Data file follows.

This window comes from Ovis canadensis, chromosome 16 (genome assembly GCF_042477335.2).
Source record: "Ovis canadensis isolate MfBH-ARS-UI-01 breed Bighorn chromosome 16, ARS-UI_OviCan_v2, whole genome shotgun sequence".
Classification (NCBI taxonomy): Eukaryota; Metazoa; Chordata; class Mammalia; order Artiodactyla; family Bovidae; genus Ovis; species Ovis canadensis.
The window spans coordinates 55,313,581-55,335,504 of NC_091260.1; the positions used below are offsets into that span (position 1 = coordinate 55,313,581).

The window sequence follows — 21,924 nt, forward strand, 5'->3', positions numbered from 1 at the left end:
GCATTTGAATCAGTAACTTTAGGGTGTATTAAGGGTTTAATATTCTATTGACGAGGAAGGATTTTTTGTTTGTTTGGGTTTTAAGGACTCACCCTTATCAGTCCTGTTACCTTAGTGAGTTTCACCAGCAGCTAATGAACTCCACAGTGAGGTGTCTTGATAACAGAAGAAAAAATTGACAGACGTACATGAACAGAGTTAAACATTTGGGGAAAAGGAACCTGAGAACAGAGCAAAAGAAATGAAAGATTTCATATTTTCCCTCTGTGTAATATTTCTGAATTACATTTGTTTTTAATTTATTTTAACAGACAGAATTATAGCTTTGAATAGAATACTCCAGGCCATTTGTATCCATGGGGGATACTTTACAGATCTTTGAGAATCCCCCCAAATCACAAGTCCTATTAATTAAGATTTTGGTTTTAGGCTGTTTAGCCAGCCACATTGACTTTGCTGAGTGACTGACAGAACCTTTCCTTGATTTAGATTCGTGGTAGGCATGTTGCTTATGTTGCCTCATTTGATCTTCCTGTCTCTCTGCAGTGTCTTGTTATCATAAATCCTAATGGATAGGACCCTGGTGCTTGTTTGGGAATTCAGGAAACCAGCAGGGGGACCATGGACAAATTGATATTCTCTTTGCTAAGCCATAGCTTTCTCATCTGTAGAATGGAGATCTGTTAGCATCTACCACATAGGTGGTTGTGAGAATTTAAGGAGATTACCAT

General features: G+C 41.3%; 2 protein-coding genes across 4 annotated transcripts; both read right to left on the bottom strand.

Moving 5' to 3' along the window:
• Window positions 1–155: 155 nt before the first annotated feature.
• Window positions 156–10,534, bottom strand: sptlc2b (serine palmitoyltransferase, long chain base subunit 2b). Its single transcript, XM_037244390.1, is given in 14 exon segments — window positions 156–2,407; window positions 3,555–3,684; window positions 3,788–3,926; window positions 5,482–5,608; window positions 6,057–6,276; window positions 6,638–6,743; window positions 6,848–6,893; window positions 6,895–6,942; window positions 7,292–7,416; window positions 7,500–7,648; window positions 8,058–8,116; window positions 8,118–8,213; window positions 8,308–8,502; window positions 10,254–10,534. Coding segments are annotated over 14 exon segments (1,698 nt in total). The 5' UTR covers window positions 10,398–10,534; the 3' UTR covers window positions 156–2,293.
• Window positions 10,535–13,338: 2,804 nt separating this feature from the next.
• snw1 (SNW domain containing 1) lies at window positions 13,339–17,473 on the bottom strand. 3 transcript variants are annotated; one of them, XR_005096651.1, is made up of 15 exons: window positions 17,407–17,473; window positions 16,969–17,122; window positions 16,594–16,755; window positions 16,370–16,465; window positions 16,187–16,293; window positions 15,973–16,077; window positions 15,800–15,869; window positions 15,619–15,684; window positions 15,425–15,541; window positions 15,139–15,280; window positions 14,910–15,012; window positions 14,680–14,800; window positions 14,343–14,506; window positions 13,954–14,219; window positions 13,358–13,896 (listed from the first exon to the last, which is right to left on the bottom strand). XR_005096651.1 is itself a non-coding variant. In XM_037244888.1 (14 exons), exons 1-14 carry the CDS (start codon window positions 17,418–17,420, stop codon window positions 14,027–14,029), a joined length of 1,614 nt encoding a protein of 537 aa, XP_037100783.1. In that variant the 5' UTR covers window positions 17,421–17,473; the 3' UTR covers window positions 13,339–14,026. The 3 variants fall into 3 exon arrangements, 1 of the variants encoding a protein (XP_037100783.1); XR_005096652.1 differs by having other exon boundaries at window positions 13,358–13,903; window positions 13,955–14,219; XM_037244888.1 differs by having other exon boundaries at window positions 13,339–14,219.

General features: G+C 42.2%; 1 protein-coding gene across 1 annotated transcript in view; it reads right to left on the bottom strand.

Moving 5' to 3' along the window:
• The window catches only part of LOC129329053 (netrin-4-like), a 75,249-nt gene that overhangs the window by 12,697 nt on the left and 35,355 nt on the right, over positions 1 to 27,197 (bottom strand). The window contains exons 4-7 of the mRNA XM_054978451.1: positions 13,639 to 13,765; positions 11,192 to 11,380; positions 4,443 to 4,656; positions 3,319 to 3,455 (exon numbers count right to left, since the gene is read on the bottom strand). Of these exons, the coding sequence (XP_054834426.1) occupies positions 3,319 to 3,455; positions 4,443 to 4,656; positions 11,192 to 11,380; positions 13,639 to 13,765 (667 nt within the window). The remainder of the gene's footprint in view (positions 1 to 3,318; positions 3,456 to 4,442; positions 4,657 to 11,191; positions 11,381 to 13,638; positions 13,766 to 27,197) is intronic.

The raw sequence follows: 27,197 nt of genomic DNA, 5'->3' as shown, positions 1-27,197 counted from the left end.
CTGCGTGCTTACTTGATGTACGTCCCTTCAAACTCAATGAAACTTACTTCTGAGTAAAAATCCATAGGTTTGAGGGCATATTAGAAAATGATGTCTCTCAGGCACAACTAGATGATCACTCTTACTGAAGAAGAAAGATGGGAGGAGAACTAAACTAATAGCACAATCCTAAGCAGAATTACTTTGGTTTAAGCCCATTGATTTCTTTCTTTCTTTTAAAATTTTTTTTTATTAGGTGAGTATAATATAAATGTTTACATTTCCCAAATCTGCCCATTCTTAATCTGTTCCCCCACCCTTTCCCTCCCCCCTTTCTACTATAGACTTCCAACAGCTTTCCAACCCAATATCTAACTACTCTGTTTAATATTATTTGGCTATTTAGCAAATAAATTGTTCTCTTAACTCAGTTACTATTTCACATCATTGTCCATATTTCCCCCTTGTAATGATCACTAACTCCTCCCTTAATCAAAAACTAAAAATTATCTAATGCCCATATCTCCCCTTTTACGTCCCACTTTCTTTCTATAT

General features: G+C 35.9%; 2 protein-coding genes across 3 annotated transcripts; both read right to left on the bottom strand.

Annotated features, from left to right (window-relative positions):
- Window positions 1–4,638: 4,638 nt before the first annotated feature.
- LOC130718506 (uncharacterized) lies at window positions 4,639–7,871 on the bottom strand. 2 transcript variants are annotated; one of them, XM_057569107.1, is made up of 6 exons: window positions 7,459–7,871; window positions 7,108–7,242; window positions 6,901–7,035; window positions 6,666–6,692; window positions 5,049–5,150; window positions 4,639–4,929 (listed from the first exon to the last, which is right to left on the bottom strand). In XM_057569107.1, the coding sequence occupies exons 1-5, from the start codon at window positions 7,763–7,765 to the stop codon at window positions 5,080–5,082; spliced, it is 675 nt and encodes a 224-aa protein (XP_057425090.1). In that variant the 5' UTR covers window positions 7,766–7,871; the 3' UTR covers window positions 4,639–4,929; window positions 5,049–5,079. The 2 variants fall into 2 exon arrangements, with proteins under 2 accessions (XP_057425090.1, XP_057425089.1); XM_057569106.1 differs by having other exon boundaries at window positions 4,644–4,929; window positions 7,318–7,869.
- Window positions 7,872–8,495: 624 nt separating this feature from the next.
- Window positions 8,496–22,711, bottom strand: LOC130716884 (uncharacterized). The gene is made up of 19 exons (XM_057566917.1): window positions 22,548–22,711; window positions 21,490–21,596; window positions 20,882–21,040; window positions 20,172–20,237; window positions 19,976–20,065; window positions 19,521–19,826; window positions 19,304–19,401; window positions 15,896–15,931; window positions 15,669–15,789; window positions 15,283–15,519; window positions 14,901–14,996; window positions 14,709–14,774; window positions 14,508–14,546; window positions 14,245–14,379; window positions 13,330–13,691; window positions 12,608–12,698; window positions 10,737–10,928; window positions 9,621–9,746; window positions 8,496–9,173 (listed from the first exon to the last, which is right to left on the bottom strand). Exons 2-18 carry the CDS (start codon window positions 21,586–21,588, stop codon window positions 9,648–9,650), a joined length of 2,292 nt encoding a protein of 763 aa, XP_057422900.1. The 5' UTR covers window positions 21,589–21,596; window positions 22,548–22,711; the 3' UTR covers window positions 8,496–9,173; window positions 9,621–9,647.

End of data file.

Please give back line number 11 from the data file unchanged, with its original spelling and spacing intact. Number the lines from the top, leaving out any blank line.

• Window positions 10,535–13,338: 2,804 nt separating this feature from the next.